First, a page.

BUT the fact that the manifold is glowing makes me think it has nothing directly to do with the cooling system (radiator, coolant, thermostat, fan clutch).

So that's an interesting one...

There were arguments on whether running lean makes the engine overheat or running rich, that I saw. I think running lean causes the engine to run hotter, but running rich specifically causes the exhaust to run hotter rather than the entire engine, because unburnt fuel is making it out of the engine, then burning up when it hits the hot exhaust manifold (which can happen if a spark plug isn't firing and burning up that fuel in the cylinder).

But the temperature sensor is in your coolant system. So whatever is going on is causing the entire engine to run hot. So there you have a bunch of contradictory information from me... :) But maybe it'll give you some ideas...

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My rig is 87 Dolphin with 22RE engine.

Thank you all for your posts. I have checked all the wires and they seemed fine. Distributor Cap and Rotors were replaced probably less than 7k miles ago along with plugs. Thermostat was just replaced with a Toyota 2 stage one. Drove for one and a half days now from Vancouver to just outside Sacramento. Temp of the rig had been going up and down when driving throughout years of ownership but never liked this and this one is definitely new for me.

No sensation of loss of power whatsoever.

I am going to drive for about 480 miles in total today and my destination will be at the rest area outside Camp Pendleton. Since nothing happened last night on the last 120 miles drive I will continue driving and observe.

Thank you again.

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Years back I had a 84 Dolphin with a 22r. Loved that rig.

After a few years of ownership a similar problem appeared,

Sometimes not always the temp gauge would start to climb up towards the top of hot. Always after stopping, turning off the engine and examining under the hood, never found anything wrong, then start the engine the temp gauge would be where it should.

I replaced the thermostat from NAPA, no change. I replaced the thermostat from Toyota, no change.

Then I replaced the temp sending unit, that worked. Never had the temp gauge go any higher than normal operating temp from then on.

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Sounds like a coolant systems/radiator that just old and nearing the end of life. But its working the best it can. Enjoy your trip and plan on an updated radiator soon.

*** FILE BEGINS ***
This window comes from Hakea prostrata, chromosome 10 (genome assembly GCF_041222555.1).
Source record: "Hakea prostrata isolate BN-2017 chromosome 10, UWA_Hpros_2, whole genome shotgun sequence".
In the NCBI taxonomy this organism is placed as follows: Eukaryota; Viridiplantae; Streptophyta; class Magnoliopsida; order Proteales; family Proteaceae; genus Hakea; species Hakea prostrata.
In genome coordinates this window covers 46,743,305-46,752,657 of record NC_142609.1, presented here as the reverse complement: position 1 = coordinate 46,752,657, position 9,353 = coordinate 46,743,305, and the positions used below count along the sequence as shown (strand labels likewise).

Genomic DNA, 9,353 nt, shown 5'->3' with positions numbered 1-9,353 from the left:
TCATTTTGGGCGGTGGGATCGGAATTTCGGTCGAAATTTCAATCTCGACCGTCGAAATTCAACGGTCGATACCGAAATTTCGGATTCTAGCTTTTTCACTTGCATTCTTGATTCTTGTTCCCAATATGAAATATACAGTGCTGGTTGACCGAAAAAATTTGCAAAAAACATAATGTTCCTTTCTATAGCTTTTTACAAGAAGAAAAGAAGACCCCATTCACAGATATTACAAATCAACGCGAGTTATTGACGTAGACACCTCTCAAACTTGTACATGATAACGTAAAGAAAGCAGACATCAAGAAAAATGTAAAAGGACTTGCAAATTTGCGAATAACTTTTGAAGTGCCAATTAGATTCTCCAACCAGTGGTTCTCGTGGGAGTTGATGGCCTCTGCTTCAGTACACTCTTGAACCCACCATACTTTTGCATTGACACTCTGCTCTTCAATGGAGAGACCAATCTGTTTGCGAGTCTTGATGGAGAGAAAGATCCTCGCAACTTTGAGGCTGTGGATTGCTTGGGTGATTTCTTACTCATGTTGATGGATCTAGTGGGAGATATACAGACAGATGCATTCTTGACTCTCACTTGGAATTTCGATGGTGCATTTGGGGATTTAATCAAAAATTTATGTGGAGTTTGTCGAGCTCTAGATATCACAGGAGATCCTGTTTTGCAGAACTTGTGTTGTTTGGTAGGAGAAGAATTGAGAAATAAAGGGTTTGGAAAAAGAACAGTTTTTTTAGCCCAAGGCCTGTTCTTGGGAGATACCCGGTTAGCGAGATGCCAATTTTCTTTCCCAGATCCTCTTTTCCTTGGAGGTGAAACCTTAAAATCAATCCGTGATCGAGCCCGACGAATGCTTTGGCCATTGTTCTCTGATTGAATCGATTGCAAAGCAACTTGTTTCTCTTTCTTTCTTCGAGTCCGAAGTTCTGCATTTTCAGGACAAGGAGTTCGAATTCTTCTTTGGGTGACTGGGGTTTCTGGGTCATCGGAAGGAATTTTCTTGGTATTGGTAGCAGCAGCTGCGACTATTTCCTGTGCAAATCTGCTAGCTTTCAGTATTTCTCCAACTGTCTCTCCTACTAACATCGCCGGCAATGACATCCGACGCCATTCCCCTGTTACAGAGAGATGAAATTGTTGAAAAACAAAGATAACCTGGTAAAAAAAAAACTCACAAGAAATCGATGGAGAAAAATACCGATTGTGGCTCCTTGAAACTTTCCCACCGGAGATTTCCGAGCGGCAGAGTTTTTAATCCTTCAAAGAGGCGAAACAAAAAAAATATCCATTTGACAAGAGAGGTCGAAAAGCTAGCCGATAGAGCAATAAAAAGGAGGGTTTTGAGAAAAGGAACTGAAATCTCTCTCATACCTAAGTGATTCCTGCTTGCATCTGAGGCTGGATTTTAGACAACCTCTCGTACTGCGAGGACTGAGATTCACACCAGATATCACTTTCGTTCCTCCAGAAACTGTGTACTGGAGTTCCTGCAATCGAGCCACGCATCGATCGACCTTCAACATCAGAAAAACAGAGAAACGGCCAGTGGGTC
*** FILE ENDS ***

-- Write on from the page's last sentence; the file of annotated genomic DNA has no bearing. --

You would be surprised how little hill or hard work it takes to make a an exhaust manifold glow.

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My rig always had a problem with coolant temperature going higher than half about at half way between max normal operating temp and the half way point between C and H. I suspected either thermostat, gauge or sender problem. For the last maintenance I changed the thermostat, sender (2 of those apparently) and flushed the coolant as well. The Toyota 2 stage thermostat apparently worked well.Temp

Temp fluctuations seemed to have no apparent reasons behind it, whether you run it higher speed 60+mph or lower 55mph, flat or slope, it just came and go. It never did however reached that high on the top white line of the normal operating temperature zone. When it did that last night I pulled into the rest area and for the first time I found the exhaust manifold glowing red.

Today I just did a stretch of 60 something miles and just refuelled. The operating temp was generally a bit higher than half like before and it raised a few of times higher than that and dropped back down. Will keep on monitoring.

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Sounds like a coolant systems/radiator that just old and nearing the end of life. But its working the best it can. Enjoy your trip and plan on an updated radiator soon.

You would be surprised how little hill or hard work it takes to make a an exhaust manifold glow.

Radiator was replaced when I bought the rig in 2009, I think it had less than 40k miles. It's a CSF 3 row radiator. Not sure it would be the problem.

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An exhaust manifold glowing red is usually caused by the exhaust valves leaking, or a super-lean fuel mixture. If the exhaust valves are leaking - it might just be caused by a need of a valve adjustment (if caught in time). Very common problem in motorcycles. A bit more rare in cars and trucks with cast-iron exhaust manifolds (unless you've got steel-tube headers?).